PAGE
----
The unique signature of a patient’s tumor mandates the need to rationally design personalized therapies employing N=1 segmentation conceptually. Repurposing of existing drug agents with validated clinical safety and pharmacokinetics data provides a rapid translational path to clinic which otherwise would require years of development time and associated new chemical risks. By focusing on rationally designed personalized treatment mechanisms, our strategy targets multiple key pathways to address the clinical problem of emergence of single therapy resistance. In order to overcome MM resistance, we have (1) employed predictive simulation modeling based upon patient genetic and environment profiling to design patient context specific combinatorial therapeutic regimens using library of drug agents from across indications with prior clinical data and (2) validating designed therapy ex-vivo in patient derived cell lines.


Clinical patient samples were analyzed for chromosome evaluation and molecular cytogenetic analysis by NYU. Using this information, an in silico simulation avatar of the patient was created. To identify effective personalized therapeutics, we focused our study on compounds from the National Center for Advanced Translational Science (NCATS) and other molecularly targeted agents. The predictive simulation based approach from Cellworks provides a comprehensive representation of MM disease physiology incorporating signaling and metabolic networks with an integrated phenotype view. This extensively validated simulation model predicts clinical outcomes with phenotype and bio-marker assays.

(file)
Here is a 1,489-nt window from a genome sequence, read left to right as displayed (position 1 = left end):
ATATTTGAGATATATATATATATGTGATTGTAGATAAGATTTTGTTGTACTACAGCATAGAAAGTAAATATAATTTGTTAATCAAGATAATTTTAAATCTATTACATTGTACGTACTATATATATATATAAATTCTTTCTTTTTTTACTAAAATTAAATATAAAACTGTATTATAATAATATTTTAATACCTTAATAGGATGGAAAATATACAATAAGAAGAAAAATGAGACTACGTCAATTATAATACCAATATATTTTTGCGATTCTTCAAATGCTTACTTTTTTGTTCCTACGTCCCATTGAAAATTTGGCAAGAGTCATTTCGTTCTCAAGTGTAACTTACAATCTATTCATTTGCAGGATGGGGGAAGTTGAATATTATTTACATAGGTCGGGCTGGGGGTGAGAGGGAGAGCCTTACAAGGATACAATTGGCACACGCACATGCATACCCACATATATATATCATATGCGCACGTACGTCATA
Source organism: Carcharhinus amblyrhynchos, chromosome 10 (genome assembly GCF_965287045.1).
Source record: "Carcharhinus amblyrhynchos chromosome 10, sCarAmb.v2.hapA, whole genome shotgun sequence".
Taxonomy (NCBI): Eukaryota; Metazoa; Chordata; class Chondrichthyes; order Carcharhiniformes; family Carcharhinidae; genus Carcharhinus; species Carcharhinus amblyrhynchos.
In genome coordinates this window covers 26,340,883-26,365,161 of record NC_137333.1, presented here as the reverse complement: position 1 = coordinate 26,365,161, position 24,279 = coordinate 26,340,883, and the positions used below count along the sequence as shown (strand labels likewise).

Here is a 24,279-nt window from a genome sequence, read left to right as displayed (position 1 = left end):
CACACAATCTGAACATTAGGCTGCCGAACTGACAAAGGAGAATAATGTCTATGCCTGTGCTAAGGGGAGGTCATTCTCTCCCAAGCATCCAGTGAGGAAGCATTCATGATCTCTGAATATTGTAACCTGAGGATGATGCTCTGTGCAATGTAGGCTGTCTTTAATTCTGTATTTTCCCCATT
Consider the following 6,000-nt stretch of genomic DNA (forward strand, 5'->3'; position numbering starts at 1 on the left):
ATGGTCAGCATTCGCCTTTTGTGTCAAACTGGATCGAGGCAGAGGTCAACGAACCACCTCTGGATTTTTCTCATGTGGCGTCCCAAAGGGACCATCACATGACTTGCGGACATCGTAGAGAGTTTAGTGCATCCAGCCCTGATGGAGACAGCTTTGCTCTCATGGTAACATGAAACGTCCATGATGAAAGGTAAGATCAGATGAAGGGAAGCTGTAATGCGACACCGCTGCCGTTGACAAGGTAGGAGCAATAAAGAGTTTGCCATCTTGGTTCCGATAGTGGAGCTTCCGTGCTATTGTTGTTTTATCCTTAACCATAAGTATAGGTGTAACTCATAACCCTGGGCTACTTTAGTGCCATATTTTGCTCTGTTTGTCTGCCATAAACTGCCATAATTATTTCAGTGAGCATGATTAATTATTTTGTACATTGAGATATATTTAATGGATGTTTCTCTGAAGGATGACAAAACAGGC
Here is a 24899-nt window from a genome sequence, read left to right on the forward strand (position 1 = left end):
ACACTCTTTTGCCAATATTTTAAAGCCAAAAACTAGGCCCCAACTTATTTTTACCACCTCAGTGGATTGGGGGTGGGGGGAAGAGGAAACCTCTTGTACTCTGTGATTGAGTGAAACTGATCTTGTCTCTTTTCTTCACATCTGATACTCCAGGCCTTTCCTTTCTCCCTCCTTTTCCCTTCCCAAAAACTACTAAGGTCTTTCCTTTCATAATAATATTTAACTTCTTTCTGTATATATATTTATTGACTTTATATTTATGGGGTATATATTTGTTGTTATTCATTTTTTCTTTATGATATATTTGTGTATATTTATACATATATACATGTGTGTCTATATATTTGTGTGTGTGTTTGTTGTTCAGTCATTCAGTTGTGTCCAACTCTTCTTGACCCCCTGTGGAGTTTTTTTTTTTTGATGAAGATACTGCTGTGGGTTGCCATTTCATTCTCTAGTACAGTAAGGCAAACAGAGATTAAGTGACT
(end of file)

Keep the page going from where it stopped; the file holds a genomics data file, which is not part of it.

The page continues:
Hits were shortlisted from over thousand pharmacodynamic dose-response simulation studies using criteria of efficacy and synergy. Computer modeling predicted that therapeutic combination mechanistically targets apoptotic pathways and the combination of the agents provides greater than additive activity. These predictive findings are in the process of being assessed ex vivo and retrospectively validated.


The analysis detected loss of chromosome 13 signal consistent with monosomy 13 and loss of TP53 signal consistent with deletion of TP53; all other probes contained normal signal patterns. The shortlisted therapeutic combination identified from predictive simulation-based screening was BEZ235 (PI3K/mTOR inhibitor) and ABT-199 (BCL2 inhibitor). IC30 concentrations of the single agents resulted in a 56% inhibition of proliferation and 49% inhibition of viability in predictive simulations. The apoptotic markers CASP3, CASP9, Cleaved-PARP1 and BAK1 increased by 74% (1.75 fold), 132% (2.32 fold), 81% (1.8 fold), 217% (3.17 fold), respectively. The proposed mechanism of action using simulation model identified the p53 deletion as responsible for increased BCL2 activity and levels of activated AKT. Deletion of p53 increased levels of activated AKT via decreases in PTEN and IGFBP3. Hence, a mechanism that targets the PI3K/AKT/mTOR and BCL2 family showed efficacy in the simulation avatar of the patient and are currently being validated ex-vivo in patient cells.


This study demonstrates and validates simulation approaches and technologies to leverage big data from patient genomic analysis to create a simulation avatar for rational design of personalized therapeutics. This level of personalization, beyond linking point mutations to associated drugs targeting the same mutations, truly incorporates the broad patient tumor signature in translational path forward.


No relevant conflicts of interest to declare.

Author notes


Asterisk with author names denotes non-ASH members.

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